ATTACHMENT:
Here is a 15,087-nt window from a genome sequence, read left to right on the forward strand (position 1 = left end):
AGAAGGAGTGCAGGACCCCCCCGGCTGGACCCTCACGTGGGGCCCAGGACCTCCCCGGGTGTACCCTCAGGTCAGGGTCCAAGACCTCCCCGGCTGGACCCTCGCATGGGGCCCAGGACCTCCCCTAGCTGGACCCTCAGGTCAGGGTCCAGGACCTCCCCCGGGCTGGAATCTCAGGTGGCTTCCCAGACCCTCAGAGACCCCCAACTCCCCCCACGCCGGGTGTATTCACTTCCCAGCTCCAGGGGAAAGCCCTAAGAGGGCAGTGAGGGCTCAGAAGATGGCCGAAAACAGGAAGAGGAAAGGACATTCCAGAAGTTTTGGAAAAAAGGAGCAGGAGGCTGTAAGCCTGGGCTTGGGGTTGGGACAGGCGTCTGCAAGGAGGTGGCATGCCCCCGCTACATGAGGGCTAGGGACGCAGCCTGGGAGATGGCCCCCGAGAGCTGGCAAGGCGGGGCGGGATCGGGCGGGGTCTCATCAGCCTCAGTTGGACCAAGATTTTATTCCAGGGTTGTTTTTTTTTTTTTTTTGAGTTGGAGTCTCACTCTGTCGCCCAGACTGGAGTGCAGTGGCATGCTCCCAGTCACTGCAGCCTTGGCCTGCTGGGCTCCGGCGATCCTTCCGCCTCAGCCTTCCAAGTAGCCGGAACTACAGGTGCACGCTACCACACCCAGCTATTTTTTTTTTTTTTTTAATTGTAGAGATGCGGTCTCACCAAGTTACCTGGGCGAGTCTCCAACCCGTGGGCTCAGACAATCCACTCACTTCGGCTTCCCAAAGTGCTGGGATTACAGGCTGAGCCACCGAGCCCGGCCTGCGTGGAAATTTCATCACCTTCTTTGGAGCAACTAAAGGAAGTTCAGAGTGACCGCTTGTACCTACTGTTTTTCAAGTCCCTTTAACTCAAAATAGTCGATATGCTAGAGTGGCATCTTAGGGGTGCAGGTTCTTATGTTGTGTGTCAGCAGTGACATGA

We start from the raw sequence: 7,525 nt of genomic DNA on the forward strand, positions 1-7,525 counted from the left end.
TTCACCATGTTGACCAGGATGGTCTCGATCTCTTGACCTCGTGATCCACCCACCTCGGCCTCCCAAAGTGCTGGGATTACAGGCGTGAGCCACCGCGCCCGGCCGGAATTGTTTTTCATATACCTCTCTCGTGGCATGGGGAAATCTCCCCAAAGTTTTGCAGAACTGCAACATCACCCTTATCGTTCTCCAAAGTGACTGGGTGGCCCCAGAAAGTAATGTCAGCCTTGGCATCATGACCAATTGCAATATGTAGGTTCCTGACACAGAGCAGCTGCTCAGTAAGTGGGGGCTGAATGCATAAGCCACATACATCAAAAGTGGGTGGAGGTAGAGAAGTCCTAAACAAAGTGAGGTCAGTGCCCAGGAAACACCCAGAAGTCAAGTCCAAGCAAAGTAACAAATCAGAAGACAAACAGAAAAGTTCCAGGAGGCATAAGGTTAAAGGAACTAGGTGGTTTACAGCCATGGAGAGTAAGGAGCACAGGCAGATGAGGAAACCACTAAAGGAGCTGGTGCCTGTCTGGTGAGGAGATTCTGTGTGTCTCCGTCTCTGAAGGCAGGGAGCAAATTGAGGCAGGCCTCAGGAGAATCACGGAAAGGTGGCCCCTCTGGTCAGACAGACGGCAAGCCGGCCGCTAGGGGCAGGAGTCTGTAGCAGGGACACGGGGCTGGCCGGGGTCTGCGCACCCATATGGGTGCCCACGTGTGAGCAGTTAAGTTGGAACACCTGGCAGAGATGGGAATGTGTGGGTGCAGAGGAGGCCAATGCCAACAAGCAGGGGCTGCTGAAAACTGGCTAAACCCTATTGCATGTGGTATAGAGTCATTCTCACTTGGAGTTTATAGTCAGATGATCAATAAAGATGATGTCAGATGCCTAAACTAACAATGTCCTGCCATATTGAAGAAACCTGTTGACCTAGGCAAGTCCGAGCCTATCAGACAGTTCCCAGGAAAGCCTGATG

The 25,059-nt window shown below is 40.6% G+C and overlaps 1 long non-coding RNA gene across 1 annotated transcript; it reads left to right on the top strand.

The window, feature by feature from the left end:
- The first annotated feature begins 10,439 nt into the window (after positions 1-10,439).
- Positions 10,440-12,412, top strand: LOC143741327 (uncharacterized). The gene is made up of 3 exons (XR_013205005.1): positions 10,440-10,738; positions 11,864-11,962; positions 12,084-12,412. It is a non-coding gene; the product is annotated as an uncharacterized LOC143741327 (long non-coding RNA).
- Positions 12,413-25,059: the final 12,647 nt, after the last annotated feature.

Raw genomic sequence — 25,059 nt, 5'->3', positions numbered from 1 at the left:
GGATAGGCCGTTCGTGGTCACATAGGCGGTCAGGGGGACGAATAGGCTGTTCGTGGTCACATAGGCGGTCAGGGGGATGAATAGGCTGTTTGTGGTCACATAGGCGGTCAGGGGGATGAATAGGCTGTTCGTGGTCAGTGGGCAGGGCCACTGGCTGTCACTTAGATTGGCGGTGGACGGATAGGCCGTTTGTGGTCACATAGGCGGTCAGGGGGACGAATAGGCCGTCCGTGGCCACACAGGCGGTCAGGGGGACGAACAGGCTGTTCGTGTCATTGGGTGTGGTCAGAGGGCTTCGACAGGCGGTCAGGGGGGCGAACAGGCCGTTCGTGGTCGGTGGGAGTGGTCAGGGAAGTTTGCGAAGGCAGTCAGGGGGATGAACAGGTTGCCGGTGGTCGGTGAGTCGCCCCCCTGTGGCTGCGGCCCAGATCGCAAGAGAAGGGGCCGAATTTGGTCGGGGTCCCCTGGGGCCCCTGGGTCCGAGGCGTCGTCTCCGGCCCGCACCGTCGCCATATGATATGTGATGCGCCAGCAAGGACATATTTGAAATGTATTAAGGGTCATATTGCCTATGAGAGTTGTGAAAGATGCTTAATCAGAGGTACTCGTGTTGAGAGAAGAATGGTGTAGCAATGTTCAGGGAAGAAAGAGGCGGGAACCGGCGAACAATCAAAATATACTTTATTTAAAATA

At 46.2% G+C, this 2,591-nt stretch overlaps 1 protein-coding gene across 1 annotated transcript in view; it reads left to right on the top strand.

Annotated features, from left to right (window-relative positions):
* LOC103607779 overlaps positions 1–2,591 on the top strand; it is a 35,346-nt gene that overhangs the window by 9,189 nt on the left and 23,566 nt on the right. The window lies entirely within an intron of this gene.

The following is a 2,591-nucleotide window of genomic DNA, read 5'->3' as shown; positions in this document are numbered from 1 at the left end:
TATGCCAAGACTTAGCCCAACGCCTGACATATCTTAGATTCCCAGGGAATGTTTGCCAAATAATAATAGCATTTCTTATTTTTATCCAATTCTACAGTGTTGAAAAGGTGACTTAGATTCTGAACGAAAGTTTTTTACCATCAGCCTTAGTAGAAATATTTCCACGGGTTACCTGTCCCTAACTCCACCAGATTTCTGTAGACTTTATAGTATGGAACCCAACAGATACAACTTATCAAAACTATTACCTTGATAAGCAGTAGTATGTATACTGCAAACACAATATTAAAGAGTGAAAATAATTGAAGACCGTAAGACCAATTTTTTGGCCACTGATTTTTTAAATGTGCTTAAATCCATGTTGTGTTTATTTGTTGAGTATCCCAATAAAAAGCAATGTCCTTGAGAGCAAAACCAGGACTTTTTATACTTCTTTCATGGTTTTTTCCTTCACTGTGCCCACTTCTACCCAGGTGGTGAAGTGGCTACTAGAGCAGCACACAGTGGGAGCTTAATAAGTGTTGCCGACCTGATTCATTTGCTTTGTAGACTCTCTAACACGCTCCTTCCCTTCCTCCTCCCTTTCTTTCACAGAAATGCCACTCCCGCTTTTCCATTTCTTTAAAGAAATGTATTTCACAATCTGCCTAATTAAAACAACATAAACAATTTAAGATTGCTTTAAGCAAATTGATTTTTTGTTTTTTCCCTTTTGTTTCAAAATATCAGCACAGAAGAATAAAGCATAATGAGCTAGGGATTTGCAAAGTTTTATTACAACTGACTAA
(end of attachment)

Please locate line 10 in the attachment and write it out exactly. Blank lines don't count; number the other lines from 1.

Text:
Raw genomic sequence — 25,059 nt, 5'->3', positions numbered from 1 at the left: